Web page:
If this week’s Social Good Summit in New York could only prove one point, it would be that social media has a crucial role to play in communicating the story of international development. Whether it is a blog, a tweet, or a large Facebook presence—social media is a way to actively engage the public on development issues.

A view of the Social Good Summit. Photo Credit: UN Foundation

The second annual summit, hosted by Mashable and the UN Foundation, brought innovative thinkers dedicated to solving the world’s biggest problems, such as famine, malaria, maternal health mortality, and child marriage, together with bloggers and social media types.

The four-day summit included a star-studded line up—from Archbishop Desmond Tutu to cycling legend Lance Armstrong. It was live streamed by Mashable, and bloggers and attendees watched the panel discussions and livetweeted throughout the event using the hashtag #socialgood. The conversation was viral with thousands actively participating around the world via Twitter.

The highlights of the week include USAID Administrator Raj Shah launching our new FWD campaign, which is a  digital campaign that showcases interactive maps to tell the story of crisis and response in the Horn of Africa. The website is a place where people can get the latest information, forward the facts, and find ways to do more.

Another spectacular moment was when the UN Foundation awarded Tanzanian President Jakaya Kikiwete the Social Good Award for being an advocate for new technologies. He discussed the need for social media in Tanzania and then joined two first ladies from Kenya and South Africa to send their first tweets. Dr. Ida Betty Odinga, the wife of the prime minister of Kenya, and Thobeka Madiba Zuma, the first lady of South Africa sent their first tweets from the accounts of @socialgood and @UNFoundation.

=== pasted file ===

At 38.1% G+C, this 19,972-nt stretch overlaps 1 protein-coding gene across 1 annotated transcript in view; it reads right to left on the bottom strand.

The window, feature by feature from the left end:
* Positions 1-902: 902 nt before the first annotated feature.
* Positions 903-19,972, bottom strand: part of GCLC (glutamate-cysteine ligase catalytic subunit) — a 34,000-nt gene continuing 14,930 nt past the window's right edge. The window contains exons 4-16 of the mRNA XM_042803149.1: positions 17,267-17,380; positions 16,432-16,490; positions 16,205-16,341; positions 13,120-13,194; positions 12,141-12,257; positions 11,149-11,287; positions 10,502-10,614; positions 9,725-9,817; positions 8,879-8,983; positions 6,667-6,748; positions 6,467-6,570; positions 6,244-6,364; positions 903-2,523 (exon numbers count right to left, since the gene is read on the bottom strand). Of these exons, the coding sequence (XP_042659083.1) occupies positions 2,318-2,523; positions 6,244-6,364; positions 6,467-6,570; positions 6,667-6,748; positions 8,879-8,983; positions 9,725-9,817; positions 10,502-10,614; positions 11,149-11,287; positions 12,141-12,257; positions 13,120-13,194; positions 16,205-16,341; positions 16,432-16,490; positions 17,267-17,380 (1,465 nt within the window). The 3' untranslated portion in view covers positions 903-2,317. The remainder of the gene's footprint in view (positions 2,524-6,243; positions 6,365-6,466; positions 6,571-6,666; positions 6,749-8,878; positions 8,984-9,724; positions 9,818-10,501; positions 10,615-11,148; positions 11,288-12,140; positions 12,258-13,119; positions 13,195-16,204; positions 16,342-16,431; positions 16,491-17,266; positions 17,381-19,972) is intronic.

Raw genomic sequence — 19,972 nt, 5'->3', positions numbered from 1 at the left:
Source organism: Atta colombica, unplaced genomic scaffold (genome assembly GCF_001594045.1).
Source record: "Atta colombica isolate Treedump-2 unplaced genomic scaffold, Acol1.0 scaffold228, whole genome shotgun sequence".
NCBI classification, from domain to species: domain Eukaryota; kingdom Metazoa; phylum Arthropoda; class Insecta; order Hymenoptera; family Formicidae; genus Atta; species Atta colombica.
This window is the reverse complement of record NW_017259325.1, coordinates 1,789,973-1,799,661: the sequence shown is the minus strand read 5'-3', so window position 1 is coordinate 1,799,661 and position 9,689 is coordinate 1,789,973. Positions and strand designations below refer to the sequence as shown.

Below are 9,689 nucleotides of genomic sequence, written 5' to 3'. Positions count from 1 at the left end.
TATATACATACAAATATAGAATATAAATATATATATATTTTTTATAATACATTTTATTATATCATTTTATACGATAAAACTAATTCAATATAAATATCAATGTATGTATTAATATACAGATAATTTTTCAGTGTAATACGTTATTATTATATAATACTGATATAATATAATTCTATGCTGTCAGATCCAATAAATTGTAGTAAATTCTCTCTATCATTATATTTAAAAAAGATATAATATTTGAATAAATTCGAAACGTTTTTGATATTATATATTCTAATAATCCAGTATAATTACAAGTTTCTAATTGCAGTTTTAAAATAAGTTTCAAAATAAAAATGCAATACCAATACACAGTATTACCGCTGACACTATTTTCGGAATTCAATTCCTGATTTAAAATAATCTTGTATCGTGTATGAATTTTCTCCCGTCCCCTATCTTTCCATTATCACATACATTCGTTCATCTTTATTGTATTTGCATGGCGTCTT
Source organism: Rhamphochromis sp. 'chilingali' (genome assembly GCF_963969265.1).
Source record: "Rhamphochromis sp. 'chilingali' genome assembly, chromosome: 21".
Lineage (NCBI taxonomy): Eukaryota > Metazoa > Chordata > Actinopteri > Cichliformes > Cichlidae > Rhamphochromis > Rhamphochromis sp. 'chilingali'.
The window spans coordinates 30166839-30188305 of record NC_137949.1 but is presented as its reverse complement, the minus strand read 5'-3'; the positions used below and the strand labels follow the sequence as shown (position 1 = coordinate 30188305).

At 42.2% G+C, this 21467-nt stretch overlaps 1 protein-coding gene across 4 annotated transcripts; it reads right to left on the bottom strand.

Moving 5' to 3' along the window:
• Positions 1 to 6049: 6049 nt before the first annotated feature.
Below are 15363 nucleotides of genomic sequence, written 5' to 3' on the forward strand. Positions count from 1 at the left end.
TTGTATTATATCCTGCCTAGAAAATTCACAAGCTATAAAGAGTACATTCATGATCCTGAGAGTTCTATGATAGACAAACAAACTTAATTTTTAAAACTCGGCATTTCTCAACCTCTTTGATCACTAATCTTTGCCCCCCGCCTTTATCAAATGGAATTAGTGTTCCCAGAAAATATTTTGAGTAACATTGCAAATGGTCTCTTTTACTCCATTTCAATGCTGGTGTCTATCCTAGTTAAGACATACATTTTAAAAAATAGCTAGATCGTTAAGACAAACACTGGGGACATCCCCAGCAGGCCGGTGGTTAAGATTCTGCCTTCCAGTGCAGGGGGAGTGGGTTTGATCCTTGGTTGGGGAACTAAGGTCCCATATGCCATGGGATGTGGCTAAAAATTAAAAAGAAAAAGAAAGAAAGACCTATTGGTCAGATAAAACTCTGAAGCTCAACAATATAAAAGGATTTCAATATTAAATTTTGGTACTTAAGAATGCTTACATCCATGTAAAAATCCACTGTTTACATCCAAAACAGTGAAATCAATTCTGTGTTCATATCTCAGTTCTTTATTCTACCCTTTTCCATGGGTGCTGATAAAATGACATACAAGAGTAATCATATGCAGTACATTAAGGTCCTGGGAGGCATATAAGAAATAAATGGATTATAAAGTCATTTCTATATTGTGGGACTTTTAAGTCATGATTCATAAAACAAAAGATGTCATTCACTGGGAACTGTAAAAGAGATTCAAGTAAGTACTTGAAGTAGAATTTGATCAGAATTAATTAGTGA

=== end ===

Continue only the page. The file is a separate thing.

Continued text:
The first lady of South Africa said: “Diseases have cost our countries the lives of women that died prematurely. I see social media taking over the medium of communication all over the world.”

The need for social media in international development was further emphasized by Kate James, chief communications officer for the Gates Foundation. She spoke about how organizations invested in providing solutions in the developing world should engage in dialogue together on social media.

The timing could not have been better because Melinda Gates launched her own twitter handle on Wednesday.

Check out the latest videos from the Social Good Summit.